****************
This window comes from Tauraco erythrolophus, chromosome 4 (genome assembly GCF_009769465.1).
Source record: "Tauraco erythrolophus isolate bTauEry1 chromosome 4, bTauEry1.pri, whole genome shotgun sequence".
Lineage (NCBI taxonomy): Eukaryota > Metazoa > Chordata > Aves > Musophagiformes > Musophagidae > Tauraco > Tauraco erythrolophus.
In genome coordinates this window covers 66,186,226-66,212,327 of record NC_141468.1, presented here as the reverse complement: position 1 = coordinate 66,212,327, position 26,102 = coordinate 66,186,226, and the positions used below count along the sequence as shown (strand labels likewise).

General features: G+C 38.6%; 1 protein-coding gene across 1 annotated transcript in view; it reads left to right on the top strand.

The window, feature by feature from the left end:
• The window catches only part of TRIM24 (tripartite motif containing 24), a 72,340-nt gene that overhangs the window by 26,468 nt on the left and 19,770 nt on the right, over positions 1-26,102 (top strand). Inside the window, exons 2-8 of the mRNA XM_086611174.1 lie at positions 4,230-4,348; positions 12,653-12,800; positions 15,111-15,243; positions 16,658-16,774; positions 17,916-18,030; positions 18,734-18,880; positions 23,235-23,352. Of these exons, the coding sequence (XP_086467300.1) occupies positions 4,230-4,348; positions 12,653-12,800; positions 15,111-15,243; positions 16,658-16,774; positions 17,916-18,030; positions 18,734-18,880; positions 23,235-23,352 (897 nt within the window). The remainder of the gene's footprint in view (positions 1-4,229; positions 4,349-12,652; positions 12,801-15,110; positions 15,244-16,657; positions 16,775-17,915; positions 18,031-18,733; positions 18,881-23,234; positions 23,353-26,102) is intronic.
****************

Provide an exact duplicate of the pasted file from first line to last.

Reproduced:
This window comes from Tauraco erythrolophus, chromosome 4 (genome assembly GCF_009769465.1).
Source record: "Tauraco erythrolophus isolate bTauEry1 chromosome 4, bTauEry1.pri, whole genome shotgun sequence".
Lineage (NCBI taxonomy): Eukaryota > Metazoa > Chordata > Aves > Musophagiformes > Musophagidae > Tauraco > Tauraco erythrolophus.
In genome coordinates this window covers 66,186,226-66,212,327 of record NC_141468.1, presented here as the reverse complement: position 1 = coordinate 66,212,327, position 26,102 = coordinate 66,186,226, and the positions used below count along the sequence as shown (strand labels likewise).

General features: G+C 38.6%; 1 protein-coding gene across 1 annotated transcript in view; it reads left to right on the top strand.

The window, feature by feature from the left end:
• The window catches only part of TRIM24 (tripartite motif containing 24), a 72,340-nt gene that overhangs the window by 26,468 nt on the left and 19,770 nt on the right, over positions 1-26,102 (top strand). Inside the window, exons 2-8 of the mRNA XM_086611174.1 lie at positions 4,230-4,348; positions 12,653-12,800; positions 15,111-15,243; positions 16,658-16,774; positions 17,916-18,030; positions 18,734-18,880; positions 23,235-23,352. Of these exons, the coding sequence (XP_086467300.1) occupies positions 4,230-4,348; positions 12,653-12,800; positions 15,111-15,243; positions 16,658-16,774; positions 17,916-18,030; positions 18,734-18,880; positions 23,235-23,352 (897 nt within the window). The remainder of the gene's footprint in view (positions 1-4,229; positions 4,349-12,652; positions 12,801-15,110; positions 15,244-16,657; positions 16,775-17,915; positions 18,031-18,733; positions 18,881-23,234; positions 23,353-26,102) is intronic.